Intermediary Influence in Action: Focusing on the Core

Is “intermediary influence” all that unique? Can it be isolated? And how much harm really results? These are among the questions Professor Lawrence Cunningham poses in his thoughtful essay and recent post responding to my work on how intermediaries alter institutional arrangements in self-serving and socially costly ways. In the essay, Professor Cunningham also examines the acquisition market to provide additional evidence of intermediary influence while simultaneously introducing the question of how competition limits intermediary influence and the welfare losses that emanate from it.

Professor Cunningham concludes that “far from constituting criticism of Judge’s work, [the] questions [he raises] warrant … Read more


Was Bernanke Courageous?

As reflected in the title of the new memoir by Former Federal Reserve Chairman Ben Bernanke, The Courage to Act: A Memoir of a Crisis and Its Aftermath, Bernanke clearly believes that he and other Fed policymakers demonstrated exceptional courage in their handling of the 2007-2009 financial crisis.[1] In a new paper forthcoming in Columbia Law Review and available here, I suggest otherwise. I agree with Bernanke that if one narrows the lens to the Fed’s actions after Lehman Brothers failed in September 2008, the Fed and other financial regulators often displayed great courage and creativity and … Read more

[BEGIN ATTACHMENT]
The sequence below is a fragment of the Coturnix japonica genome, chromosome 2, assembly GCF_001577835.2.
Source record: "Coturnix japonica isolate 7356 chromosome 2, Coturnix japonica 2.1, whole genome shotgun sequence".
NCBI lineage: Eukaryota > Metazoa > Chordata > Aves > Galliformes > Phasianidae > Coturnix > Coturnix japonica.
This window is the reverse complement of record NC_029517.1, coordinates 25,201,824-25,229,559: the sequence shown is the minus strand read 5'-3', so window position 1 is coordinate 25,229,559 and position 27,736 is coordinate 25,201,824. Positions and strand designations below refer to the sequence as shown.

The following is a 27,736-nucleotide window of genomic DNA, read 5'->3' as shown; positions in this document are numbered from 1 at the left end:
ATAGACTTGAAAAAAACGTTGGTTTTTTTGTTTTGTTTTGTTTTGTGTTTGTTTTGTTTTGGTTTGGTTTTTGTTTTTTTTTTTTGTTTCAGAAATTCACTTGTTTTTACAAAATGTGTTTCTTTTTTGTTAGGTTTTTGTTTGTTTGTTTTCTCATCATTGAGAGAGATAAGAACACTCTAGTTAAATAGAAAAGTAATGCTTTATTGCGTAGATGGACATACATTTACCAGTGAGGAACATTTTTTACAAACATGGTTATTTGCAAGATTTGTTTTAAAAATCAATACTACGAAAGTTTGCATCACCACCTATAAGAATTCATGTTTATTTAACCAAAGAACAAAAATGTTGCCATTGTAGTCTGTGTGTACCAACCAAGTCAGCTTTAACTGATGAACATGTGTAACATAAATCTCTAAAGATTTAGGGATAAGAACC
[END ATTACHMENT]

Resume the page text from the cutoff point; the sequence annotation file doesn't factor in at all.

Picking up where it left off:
A Different Take on the AIG Case: The Dangers of Invoking 19th Century Principles to solve 21st Century Problems

Bagehot, as in Walter Bagehot, was mentioned no less than seven times in the decision splitting the baby in the AIG trial.[1]   A nineteenth century British commentator, Bagehot was among the first to recognize that too little liquidity could wreak havoc on a financial system. [2]  In a series of admonitions, known today as Bagehot’s dictum, he admonished central banks to lend freely to any solvent institution with good collateral, but at a penalty rate to minimize the attendant moral hazard.[3] In invoking Bagehot, Judge Wheeler was in good company.   Ben Bernanke and other leading policymakers regularly invoked … Read more


Just How Scary is the Fed?